EPA Again Allowing Summer Sales of Higher Ethanol Gasoline Blend

By Staff
3 Min Read

OMAHA, Neb. (AP) — The Environmental Protection Agency cleared the way Friday for a higher blend of ethanol to be sold nationwide for the third summer in a row, citing global conflicts that it says are putting pressure on the world’s fuel supply.

The agency announced an emergency waiver that will exempt gasoline blended with 15% ethanol from an existing summertime ban. Gasoline with 10% ethanol is already sold nationwide, but the higher blend has been prohibited in the summer because of concerns it could worsen smog during warm weather.

EPA Administrator Michael Regan said the waiver was warranted because of “Russia’s unjustified, unprovoked, and unconscionable war against Ukraine” and the ongoing conflict in the Middle East, which he said are putting pressure on the global fuel supply. He said the diminished U.S. refining capacity is also a factor.

The biofuels industry and politicians in the Midwestern states where ethanol is produced from corn praised the EPA’s decision. They have portrayed ethanol as a product that helps farmers, reduces prices at the pump and lessens greenhouse gases because the fuel burns more cleanly than gasoline.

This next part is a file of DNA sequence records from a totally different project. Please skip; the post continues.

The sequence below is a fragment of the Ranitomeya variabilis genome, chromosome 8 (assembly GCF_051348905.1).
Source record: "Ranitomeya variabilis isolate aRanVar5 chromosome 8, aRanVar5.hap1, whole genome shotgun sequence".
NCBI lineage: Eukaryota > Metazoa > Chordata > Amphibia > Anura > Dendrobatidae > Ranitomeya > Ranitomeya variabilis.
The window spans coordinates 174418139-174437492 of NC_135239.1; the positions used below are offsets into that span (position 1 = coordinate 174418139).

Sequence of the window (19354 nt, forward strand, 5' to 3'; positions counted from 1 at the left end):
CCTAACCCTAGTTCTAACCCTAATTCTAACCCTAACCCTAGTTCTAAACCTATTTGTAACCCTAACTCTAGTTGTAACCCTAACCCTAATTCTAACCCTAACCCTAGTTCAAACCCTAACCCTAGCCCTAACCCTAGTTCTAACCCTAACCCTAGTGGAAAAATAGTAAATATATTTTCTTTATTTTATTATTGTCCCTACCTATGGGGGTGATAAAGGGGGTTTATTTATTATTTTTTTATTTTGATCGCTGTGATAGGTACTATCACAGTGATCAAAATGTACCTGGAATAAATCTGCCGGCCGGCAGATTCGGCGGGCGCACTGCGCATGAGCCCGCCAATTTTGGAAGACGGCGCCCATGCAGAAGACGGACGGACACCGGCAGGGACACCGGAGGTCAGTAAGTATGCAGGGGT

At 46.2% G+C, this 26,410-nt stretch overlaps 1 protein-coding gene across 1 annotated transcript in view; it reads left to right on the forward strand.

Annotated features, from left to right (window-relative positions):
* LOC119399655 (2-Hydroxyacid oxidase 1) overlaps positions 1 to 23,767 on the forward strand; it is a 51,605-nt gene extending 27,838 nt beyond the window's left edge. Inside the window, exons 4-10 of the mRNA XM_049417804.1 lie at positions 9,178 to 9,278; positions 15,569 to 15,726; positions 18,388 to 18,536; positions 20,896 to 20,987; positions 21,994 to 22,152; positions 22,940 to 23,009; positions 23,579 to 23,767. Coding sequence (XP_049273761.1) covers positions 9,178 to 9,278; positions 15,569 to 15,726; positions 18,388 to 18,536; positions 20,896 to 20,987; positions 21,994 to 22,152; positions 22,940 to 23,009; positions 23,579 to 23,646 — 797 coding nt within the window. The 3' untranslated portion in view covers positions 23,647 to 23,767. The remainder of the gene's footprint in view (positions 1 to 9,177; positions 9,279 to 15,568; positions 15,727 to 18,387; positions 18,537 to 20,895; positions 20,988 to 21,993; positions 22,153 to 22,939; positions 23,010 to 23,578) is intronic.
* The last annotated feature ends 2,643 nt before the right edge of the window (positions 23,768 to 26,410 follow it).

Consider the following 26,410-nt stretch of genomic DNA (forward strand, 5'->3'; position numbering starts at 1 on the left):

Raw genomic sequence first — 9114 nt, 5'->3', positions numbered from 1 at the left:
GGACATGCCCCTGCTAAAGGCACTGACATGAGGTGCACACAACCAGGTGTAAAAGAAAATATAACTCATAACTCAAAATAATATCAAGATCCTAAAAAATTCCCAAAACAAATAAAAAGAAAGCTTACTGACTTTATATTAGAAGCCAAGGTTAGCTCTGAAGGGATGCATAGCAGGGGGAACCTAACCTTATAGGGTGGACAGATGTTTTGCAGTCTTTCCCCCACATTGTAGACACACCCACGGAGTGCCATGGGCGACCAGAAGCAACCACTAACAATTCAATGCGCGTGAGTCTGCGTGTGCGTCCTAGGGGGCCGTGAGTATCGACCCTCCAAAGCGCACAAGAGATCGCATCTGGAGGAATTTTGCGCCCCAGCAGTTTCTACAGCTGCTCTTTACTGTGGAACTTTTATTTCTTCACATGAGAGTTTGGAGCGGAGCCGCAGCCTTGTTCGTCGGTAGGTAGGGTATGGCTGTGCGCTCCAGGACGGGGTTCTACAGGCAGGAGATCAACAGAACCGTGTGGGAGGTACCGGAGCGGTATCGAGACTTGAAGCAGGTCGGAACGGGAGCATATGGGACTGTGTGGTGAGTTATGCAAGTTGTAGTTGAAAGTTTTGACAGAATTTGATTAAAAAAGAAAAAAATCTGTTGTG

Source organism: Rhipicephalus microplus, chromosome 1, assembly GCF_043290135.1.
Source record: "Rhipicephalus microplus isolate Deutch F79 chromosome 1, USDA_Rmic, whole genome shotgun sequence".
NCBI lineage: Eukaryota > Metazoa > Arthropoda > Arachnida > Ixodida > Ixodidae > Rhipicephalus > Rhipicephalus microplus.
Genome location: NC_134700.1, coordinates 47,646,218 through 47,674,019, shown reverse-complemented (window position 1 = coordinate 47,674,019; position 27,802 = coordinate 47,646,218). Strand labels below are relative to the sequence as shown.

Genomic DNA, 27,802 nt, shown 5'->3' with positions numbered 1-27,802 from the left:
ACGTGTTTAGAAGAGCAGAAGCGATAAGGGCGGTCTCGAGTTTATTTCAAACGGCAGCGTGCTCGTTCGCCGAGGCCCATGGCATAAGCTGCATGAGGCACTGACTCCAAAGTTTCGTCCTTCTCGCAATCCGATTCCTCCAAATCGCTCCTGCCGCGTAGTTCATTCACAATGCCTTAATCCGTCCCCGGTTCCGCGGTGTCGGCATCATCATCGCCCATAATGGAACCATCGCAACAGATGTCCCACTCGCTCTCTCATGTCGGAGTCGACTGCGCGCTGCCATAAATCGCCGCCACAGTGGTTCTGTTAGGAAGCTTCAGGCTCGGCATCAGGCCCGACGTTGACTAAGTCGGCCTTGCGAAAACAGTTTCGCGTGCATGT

“Allowing uninterrupted sales of E15 will help extend gasoline supplies, prevent fuel shortages, protect air quality and reduce carbon emissions,” said Renewable Fuels Association President and CEO Geoff Cooper.

Iowa Gov. Kim Reynolds called the decision “a huge victory for Iowa farmers, American energy independence, and consumers.”

Environmentalists and others, however, have said increased ethanol production can increase carbon releases because it results in more corn production, leading to increased use of fertilizer and greater releases of nitrate. Synthetic and natural fertilizers also are a leading source of water pollution.

Iowa leads the nation in ethanol production, followed by Nebraska, Illinois, South Dakota, Minnesota and Indiana.

Most gasoline sold across the country today is blended with 10% ethanol, though 15% blends are becoming increasingly common, especially in the Midwest.

The EPA has approved sales of E15 for cars and trucks manufactured after 2000. The RFA estimates that the higher blend will cost consumers more than 25 cents a gallon less than 10% ethanol.

Earlier this year, the EPA permanently approved year-round E15 sales in eight Midwestern states, starting next year. The waiver announced Friday is temporary and only applies this year.

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